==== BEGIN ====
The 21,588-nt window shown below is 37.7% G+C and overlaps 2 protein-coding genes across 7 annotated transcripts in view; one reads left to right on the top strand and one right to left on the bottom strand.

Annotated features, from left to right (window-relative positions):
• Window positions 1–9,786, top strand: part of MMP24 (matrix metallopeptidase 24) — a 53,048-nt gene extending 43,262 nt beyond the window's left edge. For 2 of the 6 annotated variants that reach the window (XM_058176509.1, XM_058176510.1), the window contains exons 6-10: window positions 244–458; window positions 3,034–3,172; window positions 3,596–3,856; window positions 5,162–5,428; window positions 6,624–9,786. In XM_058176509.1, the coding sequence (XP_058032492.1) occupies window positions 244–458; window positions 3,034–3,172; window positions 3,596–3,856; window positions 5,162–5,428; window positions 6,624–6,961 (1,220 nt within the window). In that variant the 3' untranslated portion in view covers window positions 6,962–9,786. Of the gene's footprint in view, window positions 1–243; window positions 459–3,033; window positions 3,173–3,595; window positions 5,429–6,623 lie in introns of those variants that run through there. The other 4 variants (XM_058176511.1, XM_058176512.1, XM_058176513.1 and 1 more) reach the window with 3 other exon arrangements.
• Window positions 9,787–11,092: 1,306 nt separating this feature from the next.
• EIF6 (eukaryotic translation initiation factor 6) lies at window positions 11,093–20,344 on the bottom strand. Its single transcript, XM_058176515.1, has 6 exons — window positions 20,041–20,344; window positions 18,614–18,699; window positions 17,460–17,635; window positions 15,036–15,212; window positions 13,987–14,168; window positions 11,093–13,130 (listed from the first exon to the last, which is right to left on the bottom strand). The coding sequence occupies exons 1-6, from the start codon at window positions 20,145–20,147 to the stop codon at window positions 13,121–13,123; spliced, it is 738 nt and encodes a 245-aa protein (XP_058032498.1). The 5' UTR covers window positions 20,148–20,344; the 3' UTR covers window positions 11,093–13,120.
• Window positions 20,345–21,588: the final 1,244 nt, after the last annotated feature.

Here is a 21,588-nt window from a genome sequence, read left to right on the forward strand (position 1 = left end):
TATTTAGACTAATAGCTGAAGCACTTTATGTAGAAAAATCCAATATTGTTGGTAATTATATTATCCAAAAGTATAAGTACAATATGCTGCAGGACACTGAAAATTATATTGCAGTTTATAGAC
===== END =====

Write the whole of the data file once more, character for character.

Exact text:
The 21,588-nt window shown below is 37.7% G+C and overlaps 2 protein-coding genes across 7 annotated transcripts in view; one reads left to right on the top strand and one right to left on the bottom strand.

Annotated features, from left to right (window-relative positions):
• Window positions 1–9,786, top strand: part of MMP24 (matrix metallopeptidase 24) — a 53,048-nt gene extending 43,262 nt beyond the window's left edge. For 2 of the 6 annotated variants that reach the window (XM_058176509.1, XM_058176510.1), the window contains exons 6-10: window positions 244–458; window positions 3,034–3,172; window positions 3,596–3,856; window positions 5,162–5,428; window positions 6,624–9,786. In XM_058176509.1, the coding sequence (XP_058032492.1) occupies window positions 244–458; window positions 3,034–3,172; window positions 3,596–3,856; window positions 5,162–5,428; window positions 6,624–6,961 (1,220 nt within the window). In that variant the 3' untranslated portion in view covers window positions 6,962–9,786. Of the gene's footprint in view, window positions 1–243; window positions 459–3,033; window positions 3,173–3,595; window positions 5,429–6,623 lie in introns of those variants that run through there. The other 4 variants (XM_058176511.1, XM_058176512.1, XM_058176513.1 and 1 more) reach the window with 3 other exon arrangements.
• Window positions 9,787–11,092: 1,306 nt separating this feature from the next.
• EIF6 (eukaryotic translation initiation factor 6) lies at window positions 11,093–20,344 on the bottom strand. Its single transcript, XM_058176515.1, has 6 exons — window positions 20,041–20,344; window positions 18,614–18,699; window positions 17,460–17,635; window positions 15,036–15,212; window positions 13,987–14,168; window positions 11,093–13,130 (listed from the first exon to the last, which is right to left on the bottom strand). The coding sequence occupies exons 1-6, from the start codon at window positions 20,145–20,147 to the stop codon at window positions 13,121–13,123; spliced, it is 738 nt and encodes a 245-aa protein (XP_058032498.1). The 5' UTR covers window positions 20,148–20,344; the 3' UTR covers window positions 11,093–13,120.
• Window positions 20,345–21,588: the final 1,244 nt, after the last annotated feature.

Here is a 21,588-nt window from a genome sequence, read left to right on the forward strand (position 1 = left end):
TATTTAGACTAATAGCTGAAGCACTTTATGTAGAAAAATCCAATATTGTTGGTAATTATATTATCCAAAAGTATAAGTACAATATGCTGCAGGACACTGAAAATTATATTGCAGTTTATAGAC